Vaccines are used to prevent disease outbreaks when a flock is exposed to field disease organisms. From time to time, vaccination failure occurs when chickens do not develop adequate antibody titre levels or are susceptible to a field disease outbreak following vaccine administration. Poultry World sums up the factors necessary to avoid inadequate vaccine protection.
When a vaccination fails, the quality of the vaccine is typically blamed. Although this is certainly an important consideration, there are other factors that must be evaluated to determine the cause of the failure. A thorough understanding of these factors will help prevent losses associated with vaccination failure.
Feed quality is a factor that is often overlooked when it comes to vaccine efficacy. Photo: Jan Willem Schouten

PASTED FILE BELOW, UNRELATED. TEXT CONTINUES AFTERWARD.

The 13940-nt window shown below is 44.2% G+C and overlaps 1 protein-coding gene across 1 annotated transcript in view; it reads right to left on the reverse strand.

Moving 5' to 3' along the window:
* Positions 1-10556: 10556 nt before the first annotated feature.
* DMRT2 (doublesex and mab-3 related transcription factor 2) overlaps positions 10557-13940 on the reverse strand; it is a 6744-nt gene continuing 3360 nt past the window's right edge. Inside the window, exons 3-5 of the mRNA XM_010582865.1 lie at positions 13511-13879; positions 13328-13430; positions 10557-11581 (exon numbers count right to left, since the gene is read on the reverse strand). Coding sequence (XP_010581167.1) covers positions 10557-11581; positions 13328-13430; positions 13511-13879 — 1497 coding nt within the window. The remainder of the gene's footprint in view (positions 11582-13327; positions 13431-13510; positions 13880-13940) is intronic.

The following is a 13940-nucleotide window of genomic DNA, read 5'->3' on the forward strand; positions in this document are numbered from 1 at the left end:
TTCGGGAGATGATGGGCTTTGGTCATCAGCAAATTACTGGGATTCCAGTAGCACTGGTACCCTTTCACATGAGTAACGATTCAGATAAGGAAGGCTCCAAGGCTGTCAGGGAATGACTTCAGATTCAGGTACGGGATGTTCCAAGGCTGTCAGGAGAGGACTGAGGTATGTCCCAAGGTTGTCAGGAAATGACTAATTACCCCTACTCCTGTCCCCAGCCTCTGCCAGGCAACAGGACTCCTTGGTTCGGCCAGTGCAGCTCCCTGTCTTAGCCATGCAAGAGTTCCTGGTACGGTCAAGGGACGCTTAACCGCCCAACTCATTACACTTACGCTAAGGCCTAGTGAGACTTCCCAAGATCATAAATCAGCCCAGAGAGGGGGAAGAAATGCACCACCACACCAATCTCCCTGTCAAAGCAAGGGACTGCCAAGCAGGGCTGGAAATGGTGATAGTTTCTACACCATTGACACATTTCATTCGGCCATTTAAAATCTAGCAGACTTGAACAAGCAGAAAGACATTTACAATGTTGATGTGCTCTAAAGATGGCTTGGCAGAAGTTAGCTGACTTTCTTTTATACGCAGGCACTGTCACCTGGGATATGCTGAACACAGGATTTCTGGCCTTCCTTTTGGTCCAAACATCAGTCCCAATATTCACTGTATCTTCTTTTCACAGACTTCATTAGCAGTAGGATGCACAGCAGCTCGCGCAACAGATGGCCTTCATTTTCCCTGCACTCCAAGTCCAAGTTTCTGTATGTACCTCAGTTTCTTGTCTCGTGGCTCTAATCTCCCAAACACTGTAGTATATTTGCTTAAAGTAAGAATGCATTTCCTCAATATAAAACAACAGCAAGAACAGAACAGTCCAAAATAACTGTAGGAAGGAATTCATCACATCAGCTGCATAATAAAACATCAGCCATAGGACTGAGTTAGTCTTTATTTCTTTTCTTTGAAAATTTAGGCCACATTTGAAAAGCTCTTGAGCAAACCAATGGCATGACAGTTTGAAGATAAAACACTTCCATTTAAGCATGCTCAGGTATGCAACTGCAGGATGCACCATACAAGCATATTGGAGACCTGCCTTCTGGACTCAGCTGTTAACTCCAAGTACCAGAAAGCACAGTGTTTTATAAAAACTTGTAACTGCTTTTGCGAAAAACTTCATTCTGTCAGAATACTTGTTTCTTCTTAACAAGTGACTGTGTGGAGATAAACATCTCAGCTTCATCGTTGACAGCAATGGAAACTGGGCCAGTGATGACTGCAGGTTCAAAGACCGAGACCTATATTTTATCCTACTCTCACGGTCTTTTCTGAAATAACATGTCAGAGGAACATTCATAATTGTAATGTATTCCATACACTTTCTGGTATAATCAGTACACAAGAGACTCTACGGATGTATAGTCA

A high level of maternal antibodies in the young chicken may interfere with the multiplication of live vaccines thereby reducing the level of immunity provided. For example, if a chick comes from a breeder hen with high levels of antibody against Gumboro (infectious bursal disease), the chick will typically have high levels of (maternal) antibodies for several weeks. If vaccination is attempted while these antibodies are still present, some of the vaccine viruses will be neutralised and response to the vaccine results will be diminished. On the other hand, delaying vaccination until the maternal antibodies have catabolised may leave the birds susceptible to field challenges.